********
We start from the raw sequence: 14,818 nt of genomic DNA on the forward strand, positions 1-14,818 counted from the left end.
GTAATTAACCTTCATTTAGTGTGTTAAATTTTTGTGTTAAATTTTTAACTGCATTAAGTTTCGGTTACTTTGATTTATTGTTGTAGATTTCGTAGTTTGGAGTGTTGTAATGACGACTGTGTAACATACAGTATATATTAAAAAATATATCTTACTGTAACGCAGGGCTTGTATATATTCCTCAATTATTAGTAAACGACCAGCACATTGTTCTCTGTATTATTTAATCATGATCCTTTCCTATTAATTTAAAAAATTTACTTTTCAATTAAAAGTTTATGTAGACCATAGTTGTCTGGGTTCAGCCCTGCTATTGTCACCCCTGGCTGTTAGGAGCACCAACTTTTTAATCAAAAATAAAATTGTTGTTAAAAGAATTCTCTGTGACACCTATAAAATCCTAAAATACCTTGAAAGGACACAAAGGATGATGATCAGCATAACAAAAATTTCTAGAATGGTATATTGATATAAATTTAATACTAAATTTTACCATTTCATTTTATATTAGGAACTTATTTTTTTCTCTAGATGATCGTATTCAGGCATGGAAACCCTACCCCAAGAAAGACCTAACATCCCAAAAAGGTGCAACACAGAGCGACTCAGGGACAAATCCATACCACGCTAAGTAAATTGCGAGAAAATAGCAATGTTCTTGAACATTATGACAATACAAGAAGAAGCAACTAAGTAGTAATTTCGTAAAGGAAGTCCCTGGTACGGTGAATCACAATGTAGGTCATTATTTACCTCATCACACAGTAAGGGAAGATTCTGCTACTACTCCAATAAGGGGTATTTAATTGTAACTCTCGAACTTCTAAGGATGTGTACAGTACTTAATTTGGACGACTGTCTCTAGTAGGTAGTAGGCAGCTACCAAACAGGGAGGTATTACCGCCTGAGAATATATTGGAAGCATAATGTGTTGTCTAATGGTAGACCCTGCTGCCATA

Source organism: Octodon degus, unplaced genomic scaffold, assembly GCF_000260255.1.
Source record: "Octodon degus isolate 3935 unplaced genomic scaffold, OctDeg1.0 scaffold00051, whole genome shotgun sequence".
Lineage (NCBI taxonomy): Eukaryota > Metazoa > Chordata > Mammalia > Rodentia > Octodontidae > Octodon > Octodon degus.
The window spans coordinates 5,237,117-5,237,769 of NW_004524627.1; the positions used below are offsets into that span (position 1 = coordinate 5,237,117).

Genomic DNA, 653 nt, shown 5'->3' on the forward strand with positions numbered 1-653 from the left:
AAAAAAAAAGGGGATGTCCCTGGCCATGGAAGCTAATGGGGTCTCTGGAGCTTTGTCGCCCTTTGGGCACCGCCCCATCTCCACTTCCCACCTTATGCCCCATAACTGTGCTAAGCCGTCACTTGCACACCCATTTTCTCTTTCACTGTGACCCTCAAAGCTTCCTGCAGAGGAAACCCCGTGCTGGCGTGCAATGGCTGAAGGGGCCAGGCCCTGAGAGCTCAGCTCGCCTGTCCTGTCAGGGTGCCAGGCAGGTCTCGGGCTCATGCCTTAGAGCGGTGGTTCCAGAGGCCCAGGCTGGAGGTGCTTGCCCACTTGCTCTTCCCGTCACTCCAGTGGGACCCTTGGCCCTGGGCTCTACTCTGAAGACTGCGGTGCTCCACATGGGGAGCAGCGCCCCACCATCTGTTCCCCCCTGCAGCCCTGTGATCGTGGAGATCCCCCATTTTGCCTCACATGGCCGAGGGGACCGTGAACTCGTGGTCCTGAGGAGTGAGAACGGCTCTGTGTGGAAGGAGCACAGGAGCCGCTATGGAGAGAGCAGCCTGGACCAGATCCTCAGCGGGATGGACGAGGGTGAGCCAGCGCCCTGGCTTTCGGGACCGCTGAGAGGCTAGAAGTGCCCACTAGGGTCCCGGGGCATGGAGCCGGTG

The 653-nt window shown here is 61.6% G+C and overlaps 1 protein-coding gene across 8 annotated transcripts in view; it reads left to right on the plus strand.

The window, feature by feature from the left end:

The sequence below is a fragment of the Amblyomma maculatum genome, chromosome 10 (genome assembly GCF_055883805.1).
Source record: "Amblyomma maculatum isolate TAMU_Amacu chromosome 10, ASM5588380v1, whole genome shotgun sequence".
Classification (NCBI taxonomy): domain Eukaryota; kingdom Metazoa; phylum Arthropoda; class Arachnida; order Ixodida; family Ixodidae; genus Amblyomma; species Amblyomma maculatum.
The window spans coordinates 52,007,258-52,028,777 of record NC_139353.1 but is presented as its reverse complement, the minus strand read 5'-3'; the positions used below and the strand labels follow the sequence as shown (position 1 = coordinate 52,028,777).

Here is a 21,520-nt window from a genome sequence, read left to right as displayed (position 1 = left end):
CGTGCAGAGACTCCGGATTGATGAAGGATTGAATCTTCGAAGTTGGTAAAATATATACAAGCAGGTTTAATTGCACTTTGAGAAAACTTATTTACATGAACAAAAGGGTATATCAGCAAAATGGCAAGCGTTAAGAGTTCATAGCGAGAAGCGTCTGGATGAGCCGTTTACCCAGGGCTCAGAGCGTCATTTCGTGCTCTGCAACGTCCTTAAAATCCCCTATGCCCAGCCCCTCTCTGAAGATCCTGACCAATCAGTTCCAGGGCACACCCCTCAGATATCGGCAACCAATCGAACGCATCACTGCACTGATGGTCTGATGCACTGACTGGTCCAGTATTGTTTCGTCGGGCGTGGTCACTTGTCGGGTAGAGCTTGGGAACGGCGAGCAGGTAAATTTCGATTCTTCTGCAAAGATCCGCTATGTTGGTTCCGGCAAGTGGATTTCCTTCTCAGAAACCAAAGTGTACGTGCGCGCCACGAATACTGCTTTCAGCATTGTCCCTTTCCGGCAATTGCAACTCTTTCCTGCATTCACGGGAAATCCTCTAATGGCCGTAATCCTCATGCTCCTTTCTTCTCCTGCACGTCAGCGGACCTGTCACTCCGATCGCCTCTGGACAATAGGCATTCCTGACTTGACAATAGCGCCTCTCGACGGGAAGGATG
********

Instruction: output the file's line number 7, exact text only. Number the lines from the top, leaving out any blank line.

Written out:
Genomic DNA, 653 nt, shown 5'->3' on the forward strand with positions numbered 1-653 from the left: